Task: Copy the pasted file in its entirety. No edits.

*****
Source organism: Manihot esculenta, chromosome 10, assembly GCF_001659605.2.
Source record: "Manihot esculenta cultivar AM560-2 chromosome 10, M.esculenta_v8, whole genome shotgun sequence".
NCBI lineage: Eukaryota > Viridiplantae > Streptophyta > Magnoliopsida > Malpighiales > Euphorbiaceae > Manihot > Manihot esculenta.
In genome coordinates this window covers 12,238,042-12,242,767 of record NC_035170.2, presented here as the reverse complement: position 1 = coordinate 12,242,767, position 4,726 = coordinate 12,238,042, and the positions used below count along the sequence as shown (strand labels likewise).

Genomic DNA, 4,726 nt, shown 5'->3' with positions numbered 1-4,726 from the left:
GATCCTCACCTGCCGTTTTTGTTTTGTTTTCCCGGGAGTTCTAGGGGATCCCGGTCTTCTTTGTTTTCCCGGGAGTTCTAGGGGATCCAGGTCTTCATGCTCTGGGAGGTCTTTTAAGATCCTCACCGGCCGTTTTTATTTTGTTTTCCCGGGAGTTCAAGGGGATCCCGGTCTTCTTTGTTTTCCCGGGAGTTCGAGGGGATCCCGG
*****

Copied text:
Source organism: Manihot esculenta, chromosome 10, assembly GCF_001659605.2.
Source record: "Manihot esculenta cultivar AM560-2 chromosome 10, M.esculenta_v8, whole genome shotgun sequence".
NCBI lineage: Eukaryota > Viridiplantae > Streptophyta > Magnoliopsida > Malpighiales > Euphorbiaceae > Manihot > Manihot esculenta.
In genome coordinates this window covers 12,238,042-12,242,767 of record NC_035170.2, presented here as the reverse complement: position 1 = coordinate 12,242,767, position 4,726 = coordinate 12,238,042, and the positions used below count along the sequence as shown (strand labels likewise).

Genomic DNA, 4,726 nt, shown 5'->3' with positions numbered 1-4,726 from the left:
GATCCTCACCTGCCGTTTTTGTTTTGTTTTCCCGGGAGTTCTAGGGGATCCCGGTCTTCTTTGTTTTCCCGGGAGTTCTAGGGGATCCAGGTCTTCATGCTCTGGGAGGTCTTTTAAGATCCTCACCGGCCGTTTTTATTTTGTTTTCCCGGGAGTTCAAGGGGATCCCGGTCTTCTTTGTTTTCCCGGGAGTTCGAGGGGATCCCGG